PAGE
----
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The Karen in Chief
The United States feels like a nation of Karens these days, so it's only appropriate that the president would be the Karen in chief. A Karen, if you've somehow missed the memo, is the type of person who demands to see the manager or calls the cops, like the dog owner who summoned the NYPD to Central Park after an African American man asked her to leash her dog. As my colleague Kaitlyn Tiffany wri
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Science News Briefs from All Over
Here are some brief reports about science and technology from around the planet, including one about an incredibly well-preserved horned lark (Eremophila alpestris), like the one pictured, that lived… — Read more on ScientificAmerican.com
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Sunak appeals to science in push for swifter easing of UK restrictions
Johnson shows signs of relaxing 'extreme caution' as debate over 2-metre rule grows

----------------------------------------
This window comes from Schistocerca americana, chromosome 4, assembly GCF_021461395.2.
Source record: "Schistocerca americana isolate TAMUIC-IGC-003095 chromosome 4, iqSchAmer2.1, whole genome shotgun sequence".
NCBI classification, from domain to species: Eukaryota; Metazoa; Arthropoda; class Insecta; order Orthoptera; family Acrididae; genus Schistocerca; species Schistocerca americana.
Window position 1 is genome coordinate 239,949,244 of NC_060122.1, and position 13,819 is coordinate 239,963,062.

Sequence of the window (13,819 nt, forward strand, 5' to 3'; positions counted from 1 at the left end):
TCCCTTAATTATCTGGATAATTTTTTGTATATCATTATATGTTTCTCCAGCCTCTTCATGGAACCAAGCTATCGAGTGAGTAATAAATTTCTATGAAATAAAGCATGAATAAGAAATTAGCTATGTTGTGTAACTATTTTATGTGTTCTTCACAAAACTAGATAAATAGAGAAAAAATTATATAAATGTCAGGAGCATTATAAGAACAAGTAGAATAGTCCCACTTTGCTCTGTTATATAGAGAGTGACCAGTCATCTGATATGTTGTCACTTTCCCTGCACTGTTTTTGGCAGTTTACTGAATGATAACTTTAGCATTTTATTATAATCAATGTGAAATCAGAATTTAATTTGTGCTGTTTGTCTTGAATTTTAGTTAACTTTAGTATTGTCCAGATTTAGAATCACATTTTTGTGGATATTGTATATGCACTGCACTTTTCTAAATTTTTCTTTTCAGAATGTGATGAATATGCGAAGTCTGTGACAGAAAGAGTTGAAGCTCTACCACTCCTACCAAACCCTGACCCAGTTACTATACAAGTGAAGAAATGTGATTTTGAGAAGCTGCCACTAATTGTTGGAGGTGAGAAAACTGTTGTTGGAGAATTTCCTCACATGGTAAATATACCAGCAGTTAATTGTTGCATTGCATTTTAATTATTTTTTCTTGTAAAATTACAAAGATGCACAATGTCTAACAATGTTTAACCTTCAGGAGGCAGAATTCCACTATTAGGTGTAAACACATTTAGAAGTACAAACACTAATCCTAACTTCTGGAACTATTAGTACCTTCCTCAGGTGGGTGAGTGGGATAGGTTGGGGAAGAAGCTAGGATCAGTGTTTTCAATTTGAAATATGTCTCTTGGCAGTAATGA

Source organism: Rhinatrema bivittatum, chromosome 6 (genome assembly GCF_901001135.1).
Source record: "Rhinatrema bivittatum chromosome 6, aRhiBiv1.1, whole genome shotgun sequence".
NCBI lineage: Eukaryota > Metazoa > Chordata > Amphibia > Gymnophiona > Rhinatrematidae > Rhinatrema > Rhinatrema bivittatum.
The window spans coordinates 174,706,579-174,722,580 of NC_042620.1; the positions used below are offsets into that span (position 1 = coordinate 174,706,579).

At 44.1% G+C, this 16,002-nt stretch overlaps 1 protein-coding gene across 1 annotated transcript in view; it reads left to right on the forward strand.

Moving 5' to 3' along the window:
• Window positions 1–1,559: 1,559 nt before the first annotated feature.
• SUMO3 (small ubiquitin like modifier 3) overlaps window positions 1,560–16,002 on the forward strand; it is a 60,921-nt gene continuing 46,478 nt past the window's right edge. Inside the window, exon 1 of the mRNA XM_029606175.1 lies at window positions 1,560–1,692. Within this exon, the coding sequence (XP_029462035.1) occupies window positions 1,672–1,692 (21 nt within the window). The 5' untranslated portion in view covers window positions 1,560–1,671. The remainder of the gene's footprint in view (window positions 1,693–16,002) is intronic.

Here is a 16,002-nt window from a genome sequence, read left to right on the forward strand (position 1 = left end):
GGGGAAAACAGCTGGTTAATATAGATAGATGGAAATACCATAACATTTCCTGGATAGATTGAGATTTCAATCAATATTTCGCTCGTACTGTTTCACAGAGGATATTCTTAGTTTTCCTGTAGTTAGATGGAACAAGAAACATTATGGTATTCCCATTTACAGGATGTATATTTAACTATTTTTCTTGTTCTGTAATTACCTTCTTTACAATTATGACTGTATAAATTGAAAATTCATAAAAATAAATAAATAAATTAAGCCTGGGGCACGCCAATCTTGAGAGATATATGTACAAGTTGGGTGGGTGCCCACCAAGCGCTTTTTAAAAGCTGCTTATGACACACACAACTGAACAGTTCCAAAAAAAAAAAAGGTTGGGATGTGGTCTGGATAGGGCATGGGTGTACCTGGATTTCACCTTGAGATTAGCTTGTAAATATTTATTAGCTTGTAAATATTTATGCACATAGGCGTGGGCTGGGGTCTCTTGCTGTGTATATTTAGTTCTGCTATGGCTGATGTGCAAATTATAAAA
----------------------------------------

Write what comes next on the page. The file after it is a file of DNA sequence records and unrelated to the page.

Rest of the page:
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Modelling predicts COVID-19 resurgence if physical distancing relaxed
If physical distancing measures are relaxed too much or too quickly, Ontario could see hospitals overwhelmed with COVID-19 patients as well as exponential growth in deaths, concludes new University of Guelph research.
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Can Pneumatic Compression Help You Recover Faster?
Can fancy-looking air-filled boots play a role in our workout recovery? I asked physiology expert Dr. Jeff Martin to take a deep dive with me to find out — Read more on ScientificAmerican.com
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First map of tumour microbiomes finds bacteria live in many cancers